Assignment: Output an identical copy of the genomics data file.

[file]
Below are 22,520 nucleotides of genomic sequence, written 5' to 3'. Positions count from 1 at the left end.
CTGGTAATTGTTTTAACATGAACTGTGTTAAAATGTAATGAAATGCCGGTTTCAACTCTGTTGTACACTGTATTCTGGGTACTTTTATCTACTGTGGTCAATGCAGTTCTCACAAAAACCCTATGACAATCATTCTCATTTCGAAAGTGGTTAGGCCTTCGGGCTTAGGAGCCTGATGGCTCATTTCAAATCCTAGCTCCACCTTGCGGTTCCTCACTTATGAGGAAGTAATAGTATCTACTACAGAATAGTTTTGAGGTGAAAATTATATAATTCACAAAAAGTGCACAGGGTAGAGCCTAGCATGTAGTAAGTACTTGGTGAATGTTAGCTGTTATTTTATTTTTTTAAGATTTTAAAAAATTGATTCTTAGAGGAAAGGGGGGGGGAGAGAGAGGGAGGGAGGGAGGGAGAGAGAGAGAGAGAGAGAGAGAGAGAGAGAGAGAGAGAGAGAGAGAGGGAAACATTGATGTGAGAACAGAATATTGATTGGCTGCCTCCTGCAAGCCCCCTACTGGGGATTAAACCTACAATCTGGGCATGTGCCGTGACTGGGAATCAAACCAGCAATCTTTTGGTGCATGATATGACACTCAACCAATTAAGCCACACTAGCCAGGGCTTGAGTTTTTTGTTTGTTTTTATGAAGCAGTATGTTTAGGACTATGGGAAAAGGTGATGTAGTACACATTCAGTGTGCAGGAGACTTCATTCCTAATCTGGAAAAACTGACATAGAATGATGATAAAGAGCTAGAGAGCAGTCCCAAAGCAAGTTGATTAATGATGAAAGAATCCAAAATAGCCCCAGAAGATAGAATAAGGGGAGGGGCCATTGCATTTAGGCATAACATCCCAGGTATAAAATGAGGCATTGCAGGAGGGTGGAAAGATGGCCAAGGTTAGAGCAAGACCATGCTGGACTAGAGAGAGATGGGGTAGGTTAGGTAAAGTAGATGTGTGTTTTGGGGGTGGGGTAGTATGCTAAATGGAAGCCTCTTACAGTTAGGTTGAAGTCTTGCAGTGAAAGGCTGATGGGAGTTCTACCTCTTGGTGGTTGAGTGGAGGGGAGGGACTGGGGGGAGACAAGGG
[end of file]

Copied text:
Below are 22,520 nucleotides of genomic sequence, written 5' to 3'. Positions count from 1 at the left end.
CTGGTAATTGTTTTAACATGAACTGTGTTAAAATGTAATGAAATGCCGGTTTCAACTCTGTTGTACACTGTATTCTGGGTACTTTTATCTACTGTGGTCAATGCAGTTCTCACAAAAACCCTATGACAATCATTCTCATTTCGAAAGTGGTTAGGCCTTCGGGCTTAGGAGCCTGATGGCTCATTTCAAATCCTAGCTCCACCTTGCGGTTCCTCACTTATGAGGAAGTAATAGTATCTACTACAGAATAGTTTTGAGGTGAAAATTATATAATTCACAAAAAGTGCACAGGGTAGAGCCTAGCATGTAGTAAGTACTTGGTGAATGTTAGCTGTTATTTTATTTTTTTAAGATTTTAAAAAATTGATTCTTAGAGGAAAGGGGGGGGGAGAGAGAGGGAGGGAGGGAGGGAGAGAGAGAGAGAGAGAGAGAGAGAGAGAGAGAGAGAGAGAGAGAGAGGGAAACATTGATGTGAGAACAGAATATTGATTGGCTGCCTCCTGCAAGCCCCCTACTGGGGATTAAACCTACAATCTGGGCATGTGCCGTGACTGGGAATCAAACCAGCAATCTTTTGGTGCATGATATGACACTCAACCAATTAAGCCACACTAGCCAGGGCTTGAGTTTTTTGTTTGTTTTTATGAAGCAGTATGTTTAGGACTATGGGAAAAGGTGATGTAGTACACATTCAGTGTGCAGGAGACTTCATTCCTAATCTGGAAAAACTGACATAGAATGATGATAAAGAGCTAGAGAGCAGTCCCAAAGCAAGTTGATTAATGATGAAAGAATCCAAAATAGCCCCAGAAGATAGAATAAGGGGAGGGGCCATTGCATTTAGGCATAACATCCCAGGTATAAAATGAGGCATTGCAGGAGGGTGGAAAGATGGCCAAGGTTAGAGCAAGACCATGCTGGACTAGAGAGAGATGGGGTAGGTTAGGTAAAGTAGATGTGTGTTTTGGGGGTGGGGTAGTATGCTAAATGGAAGCCTCTTACAGTTAGGTTGAAGTCTTGCAGTGAAAGGCTGATGGGAGTTCTACCTCTTGGTGGTTGAGTGGAGGGGAGGGACTGGGGGGAGACAAGGG